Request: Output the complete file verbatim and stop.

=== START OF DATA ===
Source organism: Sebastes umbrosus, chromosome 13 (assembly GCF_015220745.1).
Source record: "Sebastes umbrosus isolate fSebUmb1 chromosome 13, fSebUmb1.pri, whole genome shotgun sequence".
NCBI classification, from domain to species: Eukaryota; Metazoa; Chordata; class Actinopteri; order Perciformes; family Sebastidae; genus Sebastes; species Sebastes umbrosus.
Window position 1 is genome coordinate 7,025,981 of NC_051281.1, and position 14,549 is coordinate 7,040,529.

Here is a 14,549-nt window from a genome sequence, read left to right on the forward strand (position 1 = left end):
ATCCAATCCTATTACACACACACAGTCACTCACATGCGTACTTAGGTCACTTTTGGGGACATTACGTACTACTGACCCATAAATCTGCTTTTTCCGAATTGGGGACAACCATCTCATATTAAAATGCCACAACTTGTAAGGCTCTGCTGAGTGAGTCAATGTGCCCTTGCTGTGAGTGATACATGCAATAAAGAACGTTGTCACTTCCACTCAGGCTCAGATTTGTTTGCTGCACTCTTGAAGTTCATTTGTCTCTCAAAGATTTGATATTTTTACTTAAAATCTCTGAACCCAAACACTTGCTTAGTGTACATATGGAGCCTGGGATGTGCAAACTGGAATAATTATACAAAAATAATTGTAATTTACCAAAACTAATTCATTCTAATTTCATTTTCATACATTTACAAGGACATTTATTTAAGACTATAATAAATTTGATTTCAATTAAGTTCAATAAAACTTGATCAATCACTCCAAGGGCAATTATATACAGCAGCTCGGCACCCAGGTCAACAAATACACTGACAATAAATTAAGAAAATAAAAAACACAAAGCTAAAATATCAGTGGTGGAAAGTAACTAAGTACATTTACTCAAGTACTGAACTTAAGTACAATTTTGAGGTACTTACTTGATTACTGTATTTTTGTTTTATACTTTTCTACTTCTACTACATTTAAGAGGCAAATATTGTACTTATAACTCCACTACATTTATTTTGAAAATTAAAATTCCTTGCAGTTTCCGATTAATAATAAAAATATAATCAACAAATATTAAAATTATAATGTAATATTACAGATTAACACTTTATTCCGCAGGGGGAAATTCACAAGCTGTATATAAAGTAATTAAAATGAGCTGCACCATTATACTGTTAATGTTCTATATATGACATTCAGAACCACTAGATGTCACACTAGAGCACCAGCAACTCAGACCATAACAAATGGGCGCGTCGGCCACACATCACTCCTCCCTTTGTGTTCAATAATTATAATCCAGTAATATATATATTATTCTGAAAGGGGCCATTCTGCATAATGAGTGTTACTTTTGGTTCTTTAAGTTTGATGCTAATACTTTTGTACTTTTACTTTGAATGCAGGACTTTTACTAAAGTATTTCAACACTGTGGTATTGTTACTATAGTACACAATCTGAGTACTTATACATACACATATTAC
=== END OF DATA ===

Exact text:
Source organism: Sebastes umbrosus, chromosome 13 (assembly GCF_015220745.1).
Source record: "Sebastes umbrosus isolate fSebUmb1 chromosome 13, fSebUmb1.pri, whole genome shotgun sequence".
NCBI classification, from domain to species: Eukaryota; Metazoa; Chordata; class Actinopteri; order Perciformes; family Sebastidae; genus Sebastes; species Sebastes umbrosus.
Window position 1 is genome coordinate 7,025,981 of NC_051281.1, and position 14,549 is coordinate 7,040,529.

Here is a 14,549-nt window from a genome sequence, read left to right on the forward strand (position 1 = left end):
ATCCAATCCTATTACACACACACAGTCACTCACATGCGTACTTAGGTCACTTTTGGGGACATTACGTACTACTGACCCATAAATCTGCTTTTTCCGAATTGGGGACAACCATCTCATATTAAAATGCCACAACTTGTAAGGCTCTGCTGAGTGAGTCAATGTGCCCTTGCTGTGAGTGATACATGCAATAAAGAACGTTGTCACTTCCACTCAGGCTCAGATTTGTTTGCTGCACTCTTGAAGTTCATTTGTCTCTCAAAGATTTGATATTTTTACTTAAAATCTCTGAACCCAAACACTTGCTTAGTGTACATATGGAGCCTGGGATGTGCAAACTGGAATAATTATACAAAAATAATTGTAATTTACCAAAACTAATTCATTCTAATTTCATTTTCATACATTTACAAGGACATTTATTTAAGACTATAATAAATTTGATTTCAATTAAGTTCAATAAAACTTGATCAATCACTCCAAGGGCAATTATATACAGCAGCTCGGCACCCAGGTCAACAAATACACTGACAATAAATTAAGAAAATAAAAAACACAAAGCTAAAATATCAGTGGTGGAAAGTAACTAAGTACATTTACTCAAGTACTGAACTTAAGTACAATTTTGAGGTACTTACTTGATTACTGTATTTTTGTTTTATACTTTTCTACTTCTACTACATTTAAGAGGCAAATATTGTACTTATAACTCCACTACATTTATTTTGAAAATTAAAATTCCTTGCAGTTTCCGATTAATAATAAAAATATAATCAACAAATATTAAAATTATAATGTAATATTACAGATTAACACTTTATTCCGCAGGGGGAAATTCACAAGCTGTATATAAAGTAATTAAAATGAGCTGCACCATTATACTGTTAATGTTCTATATATGACATTCAGAACCACTAGATGTCACACTAGAGCACCAGCAACTCAGACCATAACAAATGGGCGCGTCGGCCACACATCACTCCTCCCTTTGTGTTCAATAATTATAATCCAGTAATATATATATTATTCTGAAAGGGGCCATTCTGCATAATGAGTGTTACTTTTGGTTCTTTAAGTTTGATGCTAATACTTTTGTACTTTTACTTTGAATGCAGGACTTTTACTAAAGTATTTCAACACTGTGGTATTGTTACTATAGTACACAATCTGAGTACTTATACATACACATATTAC